When they say: "synergy"

They simply mean:
"I'd just say 'cooperation,' but cooperation sounds Sesame Street and 'synergy' sounds Wall Street Journal. Don't I sound smart? Please say yes."

When they say: "low-hanging fruit"

They simply mean:
"I could say 'easily achievable target,' but wouldn't we rather I went with an overused expression that makes us all think of testicles and baggy scrotum? Right?"

When they say: "I'm just being honest"

They simply mean:
"I'm something of a cocksucker. I lack the tiniest amount of tact and consideration to soften the blow of my insult, so I'm going to fall back on the virtue of honesty . . . when really, being less offensive in any way, even a mildy inaccurate one, would have been ten times more virtuous. I'd like to play 'honesty' as a Get Out of Being a Total Dick card . . . does that work for anyone here?"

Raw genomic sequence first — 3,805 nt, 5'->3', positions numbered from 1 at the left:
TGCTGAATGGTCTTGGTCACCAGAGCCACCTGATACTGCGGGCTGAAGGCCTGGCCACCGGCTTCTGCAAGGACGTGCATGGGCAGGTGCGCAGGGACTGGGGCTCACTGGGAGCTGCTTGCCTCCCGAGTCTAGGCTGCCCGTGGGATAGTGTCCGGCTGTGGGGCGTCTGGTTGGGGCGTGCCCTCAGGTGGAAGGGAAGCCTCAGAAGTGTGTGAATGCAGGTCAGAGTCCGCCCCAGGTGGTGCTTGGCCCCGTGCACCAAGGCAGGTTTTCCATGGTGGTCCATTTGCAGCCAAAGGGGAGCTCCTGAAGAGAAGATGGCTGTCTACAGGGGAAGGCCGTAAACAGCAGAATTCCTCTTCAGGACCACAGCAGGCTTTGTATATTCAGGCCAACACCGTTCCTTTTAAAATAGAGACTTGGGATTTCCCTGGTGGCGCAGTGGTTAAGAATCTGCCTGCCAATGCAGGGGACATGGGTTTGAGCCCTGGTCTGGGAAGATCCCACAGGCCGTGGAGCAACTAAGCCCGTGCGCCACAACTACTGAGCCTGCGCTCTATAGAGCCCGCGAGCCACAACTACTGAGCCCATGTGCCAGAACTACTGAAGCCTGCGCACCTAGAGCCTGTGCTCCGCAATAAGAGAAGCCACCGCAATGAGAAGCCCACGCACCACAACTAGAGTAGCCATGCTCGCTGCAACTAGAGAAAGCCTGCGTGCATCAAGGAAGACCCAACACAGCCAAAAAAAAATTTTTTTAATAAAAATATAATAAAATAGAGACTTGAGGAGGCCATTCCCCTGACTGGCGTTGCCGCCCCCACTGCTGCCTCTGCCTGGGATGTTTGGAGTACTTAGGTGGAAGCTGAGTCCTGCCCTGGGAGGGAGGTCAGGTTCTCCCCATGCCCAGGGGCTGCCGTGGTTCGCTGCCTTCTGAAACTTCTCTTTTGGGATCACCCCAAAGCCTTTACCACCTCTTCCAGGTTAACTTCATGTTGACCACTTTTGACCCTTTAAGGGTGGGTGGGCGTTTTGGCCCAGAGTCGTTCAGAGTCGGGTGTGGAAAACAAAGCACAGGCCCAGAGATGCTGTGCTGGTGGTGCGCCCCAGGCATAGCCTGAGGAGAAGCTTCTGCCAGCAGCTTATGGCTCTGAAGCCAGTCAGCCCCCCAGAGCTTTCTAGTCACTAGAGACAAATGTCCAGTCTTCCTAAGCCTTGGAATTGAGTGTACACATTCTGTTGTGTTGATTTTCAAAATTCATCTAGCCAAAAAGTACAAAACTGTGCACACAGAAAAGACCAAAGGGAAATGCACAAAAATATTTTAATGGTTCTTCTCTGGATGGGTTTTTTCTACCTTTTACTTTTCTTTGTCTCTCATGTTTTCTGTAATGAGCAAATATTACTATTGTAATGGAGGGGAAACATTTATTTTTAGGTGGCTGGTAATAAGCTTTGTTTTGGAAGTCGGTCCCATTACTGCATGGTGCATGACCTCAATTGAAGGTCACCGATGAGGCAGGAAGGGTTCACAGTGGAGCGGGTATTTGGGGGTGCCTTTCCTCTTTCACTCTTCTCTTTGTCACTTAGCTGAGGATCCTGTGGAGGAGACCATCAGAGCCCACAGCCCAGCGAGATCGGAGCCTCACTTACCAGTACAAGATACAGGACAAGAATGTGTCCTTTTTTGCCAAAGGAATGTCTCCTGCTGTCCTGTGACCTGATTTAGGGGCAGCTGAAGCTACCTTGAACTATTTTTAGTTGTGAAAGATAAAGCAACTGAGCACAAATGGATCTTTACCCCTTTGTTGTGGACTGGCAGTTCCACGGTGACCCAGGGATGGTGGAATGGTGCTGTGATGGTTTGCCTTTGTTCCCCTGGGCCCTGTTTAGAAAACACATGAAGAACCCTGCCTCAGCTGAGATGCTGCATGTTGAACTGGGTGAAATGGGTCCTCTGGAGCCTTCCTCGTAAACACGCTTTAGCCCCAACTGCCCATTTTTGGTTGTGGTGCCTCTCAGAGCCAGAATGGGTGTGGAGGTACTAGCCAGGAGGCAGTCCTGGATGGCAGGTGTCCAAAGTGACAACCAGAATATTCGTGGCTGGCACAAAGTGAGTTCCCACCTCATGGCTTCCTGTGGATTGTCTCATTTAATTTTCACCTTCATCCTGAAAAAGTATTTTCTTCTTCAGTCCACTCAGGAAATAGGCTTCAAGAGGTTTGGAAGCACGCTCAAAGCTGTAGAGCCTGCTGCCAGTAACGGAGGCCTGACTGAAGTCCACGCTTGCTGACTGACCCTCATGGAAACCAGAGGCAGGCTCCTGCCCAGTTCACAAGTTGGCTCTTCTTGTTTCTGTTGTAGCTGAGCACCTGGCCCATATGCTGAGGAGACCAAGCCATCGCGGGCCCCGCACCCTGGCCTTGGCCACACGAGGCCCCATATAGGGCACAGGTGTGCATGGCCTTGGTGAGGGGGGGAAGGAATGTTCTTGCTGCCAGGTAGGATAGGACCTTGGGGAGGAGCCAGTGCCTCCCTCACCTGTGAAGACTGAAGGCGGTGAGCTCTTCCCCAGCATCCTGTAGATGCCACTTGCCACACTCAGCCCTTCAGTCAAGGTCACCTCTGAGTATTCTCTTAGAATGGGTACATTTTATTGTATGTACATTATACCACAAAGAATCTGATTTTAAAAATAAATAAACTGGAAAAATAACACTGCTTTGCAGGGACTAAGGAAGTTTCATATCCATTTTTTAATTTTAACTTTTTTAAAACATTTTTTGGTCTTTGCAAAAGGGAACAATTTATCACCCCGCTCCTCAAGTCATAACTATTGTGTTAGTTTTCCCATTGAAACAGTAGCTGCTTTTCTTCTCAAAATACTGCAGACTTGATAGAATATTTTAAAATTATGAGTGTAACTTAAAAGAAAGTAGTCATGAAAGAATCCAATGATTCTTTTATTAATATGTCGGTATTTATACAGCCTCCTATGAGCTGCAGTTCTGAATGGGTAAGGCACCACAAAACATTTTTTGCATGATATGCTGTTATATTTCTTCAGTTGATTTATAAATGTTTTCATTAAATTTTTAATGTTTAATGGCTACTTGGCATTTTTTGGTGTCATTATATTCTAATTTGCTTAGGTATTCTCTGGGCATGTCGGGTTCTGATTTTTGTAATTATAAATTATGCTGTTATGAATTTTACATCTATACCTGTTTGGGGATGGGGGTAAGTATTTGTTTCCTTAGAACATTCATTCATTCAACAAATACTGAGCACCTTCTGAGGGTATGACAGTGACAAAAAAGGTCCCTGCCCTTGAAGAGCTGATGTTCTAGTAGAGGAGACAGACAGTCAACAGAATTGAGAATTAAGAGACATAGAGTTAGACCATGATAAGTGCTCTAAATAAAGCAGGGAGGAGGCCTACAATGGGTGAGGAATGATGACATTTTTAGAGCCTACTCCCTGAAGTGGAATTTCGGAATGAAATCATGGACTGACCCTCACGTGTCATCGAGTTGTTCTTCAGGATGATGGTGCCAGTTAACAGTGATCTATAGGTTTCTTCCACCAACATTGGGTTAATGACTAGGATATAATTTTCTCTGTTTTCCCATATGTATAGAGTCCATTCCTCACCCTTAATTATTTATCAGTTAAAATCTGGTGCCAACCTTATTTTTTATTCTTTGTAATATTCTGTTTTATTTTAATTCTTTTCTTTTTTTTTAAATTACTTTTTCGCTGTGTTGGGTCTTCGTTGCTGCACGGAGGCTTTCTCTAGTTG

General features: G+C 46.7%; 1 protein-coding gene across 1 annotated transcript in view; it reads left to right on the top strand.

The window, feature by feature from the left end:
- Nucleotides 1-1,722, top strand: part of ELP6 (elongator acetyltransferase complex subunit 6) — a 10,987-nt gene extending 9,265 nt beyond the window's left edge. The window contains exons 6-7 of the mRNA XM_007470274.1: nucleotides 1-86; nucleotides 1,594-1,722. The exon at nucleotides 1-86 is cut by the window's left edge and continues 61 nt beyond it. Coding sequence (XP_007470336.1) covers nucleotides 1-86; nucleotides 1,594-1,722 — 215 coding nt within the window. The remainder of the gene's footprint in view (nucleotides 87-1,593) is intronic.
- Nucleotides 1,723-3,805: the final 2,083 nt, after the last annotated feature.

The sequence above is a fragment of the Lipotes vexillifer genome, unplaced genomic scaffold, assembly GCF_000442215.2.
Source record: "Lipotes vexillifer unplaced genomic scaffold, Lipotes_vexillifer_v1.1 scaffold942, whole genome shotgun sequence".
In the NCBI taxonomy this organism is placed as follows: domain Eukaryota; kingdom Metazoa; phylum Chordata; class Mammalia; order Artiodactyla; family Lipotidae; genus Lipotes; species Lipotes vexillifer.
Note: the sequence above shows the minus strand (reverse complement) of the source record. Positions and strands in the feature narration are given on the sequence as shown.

We've already waxed haughty on "literally" and "I could care less" in this space. They both are still misused horribly and nearly warrant revisiting, but that wouldn't be an economical use of my words. In the meantime, the English language still presents a bit of a problem for many, many of its users, but . . . you know, it is what it is.


zoltan said...

Not for nothing. No offense, but. Like.

"Low-hanging fruit" always makes me think of the homely drunk girls hanging out in the Unit M pit at 2 am at the end of a party. Kind of like fallen apples. You don't necessarily want fruit that hangs low.

mayhugh said...

How about "Long pole in the tent"?

I also hate the use of irregardless.

Marlin said...

Z - To a starving man a fallen apple looks like ambrosia.

zoltan said...